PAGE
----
Stay classy, Los Angeles: The problem with the Dodgers’ tweet

The Dodgers’ satirical invocation of Anchorman on Twitter in the wee hours Friday, before the anger over Thursday’s brawl had begun to die down, has earned a lot of praise for its bold comic timing, with even U-T San Diego taking note.

I wish it didn’t make me uncomfortable, but it does.

The past two years have been an ongoing effort to rebuild the reputation of the Dodger fanbase following the 2011 attack by two men on Bryan Stow in the stadium parking lot. It should go without saying that the actions of those men don’t represent Dodger fans overall, but – with no small help from what had become a rough atmosphere in some sections of the stadium – we have needed to make the point over and over again. We support our team, but you have the right to support yours. Every city has its bad apples, but they don’t speak for us.

“You stay classy San Diego” undermines all that. The Dodgers themselves have told the world that it’s okay to label a city based on the unfortunate actions of just one individual.

And they’ve done so with an arrogance that, with the memory of the Stow tragedy so fresh, they shouldn’t necessarily possess.

The text on the Dodgers’ tweet, “See you on Monday in Los Angeles,” even seems to encourage confrontation.

Yes, some people in San Diego defended Carlos Quentin’s actions. And yes, the tweet was all in good fun – though clearly fun mixed with exasperation at what had happened. It rallied together the Dodger fan base, thousands laughed and even many outsiders now think the Dodgers have, if nothing else, good comic taste.

That doesn’t change the fact that the Dodgers have opened the door for anyone to mock the entire city of Los Angeles any and every time something goes wrong. I’m not happy about it.

Humor can defuse a fight, but it only exacerbated this one.

Perhaps I shouldn’t care what other people think of us, but I’ve got too much pride in Los Angeles, the Dodgers and their fans to just ignore perception. I’ve spent about four decades watching people make fun of a fan base for being dilettantes, even as evidence ceaselessly appears around the country of others acting in the same way. (Here’s but one example of many.) Following the Stow attack, the ridicule only intensified, drowning out the voices of those who were disgusted by the criminal behavior and support their team as well as anyone else in the country. In the eyes of countless baseball fans around the country, Dodger fans became thugs.

With better security, new ownership, improvements to the stadium and what I believe to be some level of collective soul-searching about behavior at the ballpark, I like to think the negativity surrounding Dodger fans is dissipating. Some wil never credit us for being great fans – certainly, many in our rival cities have no incentive to. But I do think it’s important to put our best face forward. This is a proud franchise with a glorious history, and it deserves to be seen that way. Not to mention the fact that the atmosphere at Dodger Stadium is best when everyone feels secure.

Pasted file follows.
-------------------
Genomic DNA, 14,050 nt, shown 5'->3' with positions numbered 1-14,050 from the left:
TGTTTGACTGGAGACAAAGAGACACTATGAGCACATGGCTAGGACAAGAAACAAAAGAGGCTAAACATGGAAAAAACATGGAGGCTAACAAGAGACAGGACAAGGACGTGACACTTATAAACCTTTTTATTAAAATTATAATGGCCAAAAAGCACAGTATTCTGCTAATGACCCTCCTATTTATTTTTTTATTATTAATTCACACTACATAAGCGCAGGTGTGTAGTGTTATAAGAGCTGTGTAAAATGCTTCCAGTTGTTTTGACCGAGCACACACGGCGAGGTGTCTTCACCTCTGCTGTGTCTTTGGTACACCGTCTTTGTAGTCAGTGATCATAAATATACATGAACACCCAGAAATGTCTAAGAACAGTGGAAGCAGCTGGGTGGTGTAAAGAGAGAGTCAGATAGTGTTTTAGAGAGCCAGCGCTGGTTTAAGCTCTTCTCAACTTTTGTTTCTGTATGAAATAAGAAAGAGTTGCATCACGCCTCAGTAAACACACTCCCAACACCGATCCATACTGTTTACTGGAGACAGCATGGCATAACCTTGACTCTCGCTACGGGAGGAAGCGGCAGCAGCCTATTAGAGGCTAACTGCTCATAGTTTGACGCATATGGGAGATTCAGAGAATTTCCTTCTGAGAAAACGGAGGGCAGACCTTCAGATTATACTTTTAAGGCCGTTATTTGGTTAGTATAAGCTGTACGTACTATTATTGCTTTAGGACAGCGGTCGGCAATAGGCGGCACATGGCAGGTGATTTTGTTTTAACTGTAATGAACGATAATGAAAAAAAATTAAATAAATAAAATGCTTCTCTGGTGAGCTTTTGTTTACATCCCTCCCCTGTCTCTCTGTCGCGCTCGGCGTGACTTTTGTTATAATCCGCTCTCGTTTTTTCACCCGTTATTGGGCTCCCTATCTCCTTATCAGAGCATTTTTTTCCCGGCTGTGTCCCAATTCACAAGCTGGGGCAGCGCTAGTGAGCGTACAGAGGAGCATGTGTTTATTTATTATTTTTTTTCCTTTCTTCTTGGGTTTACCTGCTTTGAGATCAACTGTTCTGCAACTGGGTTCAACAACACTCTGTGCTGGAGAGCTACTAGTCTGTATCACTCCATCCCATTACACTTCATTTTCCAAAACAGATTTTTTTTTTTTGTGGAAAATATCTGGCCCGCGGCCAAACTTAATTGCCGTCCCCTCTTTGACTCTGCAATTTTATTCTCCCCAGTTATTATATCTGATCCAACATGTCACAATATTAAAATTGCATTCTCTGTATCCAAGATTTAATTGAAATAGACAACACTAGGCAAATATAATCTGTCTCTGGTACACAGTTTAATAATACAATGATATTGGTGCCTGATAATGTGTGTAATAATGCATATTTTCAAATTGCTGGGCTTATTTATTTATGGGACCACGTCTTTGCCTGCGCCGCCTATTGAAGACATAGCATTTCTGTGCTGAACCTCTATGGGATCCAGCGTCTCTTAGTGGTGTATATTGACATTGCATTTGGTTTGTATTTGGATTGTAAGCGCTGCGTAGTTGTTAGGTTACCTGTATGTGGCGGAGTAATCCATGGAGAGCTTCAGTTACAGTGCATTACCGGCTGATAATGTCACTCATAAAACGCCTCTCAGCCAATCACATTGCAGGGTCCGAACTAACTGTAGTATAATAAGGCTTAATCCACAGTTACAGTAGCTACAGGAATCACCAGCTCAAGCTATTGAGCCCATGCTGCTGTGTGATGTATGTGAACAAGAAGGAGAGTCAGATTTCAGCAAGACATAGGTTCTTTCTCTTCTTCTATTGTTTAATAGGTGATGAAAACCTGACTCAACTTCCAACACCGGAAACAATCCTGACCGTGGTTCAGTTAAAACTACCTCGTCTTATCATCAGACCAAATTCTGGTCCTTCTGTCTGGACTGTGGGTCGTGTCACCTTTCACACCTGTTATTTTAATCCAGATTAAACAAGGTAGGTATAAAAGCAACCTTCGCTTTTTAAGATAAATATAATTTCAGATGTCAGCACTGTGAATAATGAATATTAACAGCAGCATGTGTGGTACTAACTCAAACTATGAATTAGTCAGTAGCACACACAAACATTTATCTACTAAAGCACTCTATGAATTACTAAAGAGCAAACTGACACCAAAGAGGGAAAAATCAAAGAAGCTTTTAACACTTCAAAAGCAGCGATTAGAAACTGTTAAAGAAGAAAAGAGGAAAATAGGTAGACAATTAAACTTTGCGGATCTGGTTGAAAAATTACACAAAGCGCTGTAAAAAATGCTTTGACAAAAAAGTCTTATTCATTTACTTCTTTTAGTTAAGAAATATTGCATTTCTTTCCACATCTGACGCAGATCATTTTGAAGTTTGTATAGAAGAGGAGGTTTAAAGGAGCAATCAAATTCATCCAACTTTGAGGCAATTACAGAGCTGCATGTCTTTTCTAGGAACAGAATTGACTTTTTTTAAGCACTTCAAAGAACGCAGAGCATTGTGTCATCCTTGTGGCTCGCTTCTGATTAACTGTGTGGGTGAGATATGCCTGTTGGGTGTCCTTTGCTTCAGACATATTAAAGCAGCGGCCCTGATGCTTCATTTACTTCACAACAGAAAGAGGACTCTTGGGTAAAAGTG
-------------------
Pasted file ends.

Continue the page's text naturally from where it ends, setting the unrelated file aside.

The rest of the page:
The city of San Diego did not fracture Zack Greinke’s collarbone. Carlos Quentin did. Yet the Dodgers themselves chose to make it about the city. Now, when almost inevitably someone in Los Angeles does something unthinkably stupid at a baseball game – perhaps as soon as Monday, when tensions toward the Padres hit a fever pitch – the rest of the baseball world will have carte blanche to make it about all of us. Will we still be laughing then?

  • Anonymous

    I think the Dodgers twitter feed was trying to sound like the Kings, but the Kings do it so much better.

  • http://twitter.com/hammertime9909 Michael Hammer

    Ever since the beginning of the season it feels like the dodgers twitter has been trying to do the same as the kings, I don’t have a problem with it.

  • Leo

    This might be beside the point, but in the context of sports, it is common to refer to a team by the city they call home. With not just Quentin’s actions, but some other players reportedly making fun of Greinke’s injury, I think the Dodgers were calling out the San Diego Padres, and not the entire city of San Diego. Still, generalizing is generalizing and is never a good thing.

    • http://www.dodgerthoughts.com/ Jon Weisman

      I understand that, but the quote itself refers to the city as a whole, so I’m not sure how easy it is to separate from that.

  • http://twitter.com/Javii86 Javier

    I attended opening day, and while going up the stairs to get to the Reserve section of the stadium I was behind a group of friends that were really excited and talkative. At one point, one of them says “which Giant is going to sleep?” Immediately, his friends shut him up though. I also attended the Sunday game vs the Pirates. Towards the end of the game, a Pirates fan got up and yelled at the Pirates “Come on, do something guys”. Somehow, this annoyed Dodgers fans in that section. They started booing and yelling things, but I did see a fellow Dodgers fan also turn around and tried to tell people to relax. I hope on Monday, we as fans give a good example of how we’re overall changing the attitude of the Stadium and its fans.

    • http://underdog.typepad.com/ underdog

      Well said, I hope so too. People should just be really loud in support of Dodgers, make it a positive about your team, solidarity, not a negative in attack. Don’t let it escalate.

  • http://twitter.com/BlueDogSportFan Jeff DeSurra

    While I understand your point, I disagree with your conclusion (at least on the basis you’ve put it on, read more below). The two people that beat up Bryan Stow were not affiliated with the Dodgers and don’t represent the Dodgers ownership or organization. If we had had better ownership in place at the time, it would have been handled appropriately and most likely wouldn’t have happened at all.